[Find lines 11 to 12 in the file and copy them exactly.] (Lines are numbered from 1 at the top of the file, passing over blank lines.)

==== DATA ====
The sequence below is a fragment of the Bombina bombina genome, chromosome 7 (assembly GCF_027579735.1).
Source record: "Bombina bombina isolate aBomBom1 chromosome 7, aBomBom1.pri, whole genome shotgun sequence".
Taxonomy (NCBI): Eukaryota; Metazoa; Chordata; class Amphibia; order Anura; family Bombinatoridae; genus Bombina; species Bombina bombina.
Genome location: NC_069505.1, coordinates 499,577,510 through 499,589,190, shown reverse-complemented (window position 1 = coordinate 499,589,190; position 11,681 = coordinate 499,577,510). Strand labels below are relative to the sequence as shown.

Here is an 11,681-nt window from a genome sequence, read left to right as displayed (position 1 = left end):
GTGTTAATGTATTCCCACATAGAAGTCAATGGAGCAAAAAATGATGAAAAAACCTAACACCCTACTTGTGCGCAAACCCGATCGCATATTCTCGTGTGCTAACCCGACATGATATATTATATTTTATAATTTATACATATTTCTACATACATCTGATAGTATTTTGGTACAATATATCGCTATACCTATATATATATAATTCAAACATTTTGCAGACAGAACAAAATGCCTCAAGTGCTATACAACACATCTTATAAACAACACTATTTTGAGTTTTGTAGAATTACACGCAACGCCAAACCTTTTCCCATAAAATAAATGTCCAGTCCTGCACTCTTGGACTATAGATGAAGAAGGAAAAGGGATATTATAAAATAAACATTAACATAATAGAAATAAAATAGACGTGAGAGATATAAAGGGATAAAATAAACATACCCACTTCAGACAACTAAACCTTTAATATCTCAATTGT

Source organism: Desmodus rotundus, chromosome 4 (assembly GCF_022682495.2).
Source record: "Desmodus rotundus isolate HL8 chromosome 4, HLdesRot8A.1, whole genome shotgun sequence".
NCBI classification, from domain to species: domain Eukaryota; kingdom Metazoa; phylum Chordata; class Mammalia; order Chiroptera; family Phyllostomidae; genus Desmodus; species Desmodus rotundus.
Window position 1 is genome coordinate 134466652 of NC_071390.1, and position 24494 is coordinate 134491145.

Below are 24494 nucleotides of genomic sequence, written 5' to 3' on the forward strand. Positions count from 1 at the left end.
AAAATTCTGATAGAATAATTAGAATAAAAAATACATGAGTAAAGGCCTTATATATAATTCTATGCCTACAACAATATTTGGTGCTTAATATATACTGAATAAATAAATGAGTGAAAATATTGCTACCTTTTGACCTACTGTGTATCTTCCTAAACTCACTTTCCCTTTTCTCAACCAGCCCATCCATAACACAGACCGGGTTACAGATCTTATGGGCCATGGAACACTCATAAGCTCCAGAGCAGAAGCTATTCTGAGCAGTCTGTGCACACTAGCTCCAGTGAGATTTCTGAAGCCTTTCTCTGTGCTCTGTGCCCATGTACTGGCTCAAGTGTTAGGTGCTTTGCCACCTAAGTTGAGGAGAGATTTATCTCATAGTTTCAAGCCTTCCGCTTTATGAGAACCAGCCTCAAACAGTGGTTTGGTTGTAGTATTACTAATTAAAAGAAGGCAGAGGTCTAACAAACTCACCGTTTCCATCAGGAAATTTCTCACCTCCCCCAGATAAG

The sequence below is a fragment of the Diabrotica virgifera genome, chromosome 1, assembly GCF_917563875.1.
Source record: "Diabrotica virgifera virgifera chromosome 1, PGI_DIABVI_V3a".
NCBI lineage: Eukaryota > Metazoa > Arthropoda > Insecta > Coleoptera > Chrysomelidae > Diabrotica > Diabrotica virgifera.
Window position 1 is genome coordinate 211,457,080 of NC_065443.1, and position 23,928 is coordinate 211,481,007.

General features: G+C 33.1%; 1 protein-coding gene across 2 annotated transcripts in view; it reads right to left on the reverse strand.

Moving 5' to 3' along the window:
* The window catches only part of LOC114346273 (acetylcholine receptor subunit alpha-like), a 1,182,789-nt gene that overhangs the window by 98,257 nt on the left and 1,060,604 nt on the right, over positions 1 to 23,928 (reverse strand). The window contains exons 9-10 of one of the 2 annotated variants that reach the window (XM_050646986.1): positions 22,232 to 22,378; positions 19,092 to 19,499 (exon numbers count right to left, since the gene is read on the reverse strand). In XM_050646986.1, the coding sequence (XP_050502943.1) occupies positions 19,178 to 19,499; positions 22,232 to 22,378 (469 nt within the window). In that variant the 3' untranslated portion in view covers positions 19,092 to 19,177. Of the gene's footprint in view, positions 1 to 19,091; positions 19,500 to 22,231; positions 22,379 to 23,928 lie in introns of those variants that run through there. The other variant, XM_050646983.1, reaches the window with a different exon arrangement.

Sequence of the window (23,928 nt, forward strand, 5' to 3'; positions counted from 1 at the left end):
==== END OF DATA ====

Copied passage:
Below are 24494 nucleotides of genomic sequence, written 5' to 3' on the forward strand. Positions count from 1 at the left end.
AAAATTCTGATAGAATAATTAGAATAAAAAATACATGAGTAAAGGCCTTATATATAATTCTATGCCTACAACAATATTTGGTGCTTAATATATACTGAATAAATAAATGAGTGAAAATATTGCTACCTTTTGACCTACTGTGTATCTTCCTAAACTCACTTTCCCTTTTCTCAACCAGCCCATCCATAACACAGACCGGGTTACAGATCTTATGGGCCATGGAACACTCATAAGCTCCAGAGCAGAAGCTATTCTGAGCAGTCTGTGCACACTAGCTCCAGTGAGATTTCTGAAGCCTTTCTCTGTGCTCTGTGCCCATGTACTGGCTCAAGTGTTAGGTGCTTTGCCACCTAAGTTGAGGAGAGATTTATCTCATAGTTTCAAGCCTTCCGCTTTATGAGAACCAGCCTCAAACAGTGGTTTGGTTGTAGTATTACTAATTAAAAGAAGGCAGAGGTCTAACAAACTCACCGTTTCCATCAGGAAATTTCTCACCTCCCCCAGATAAG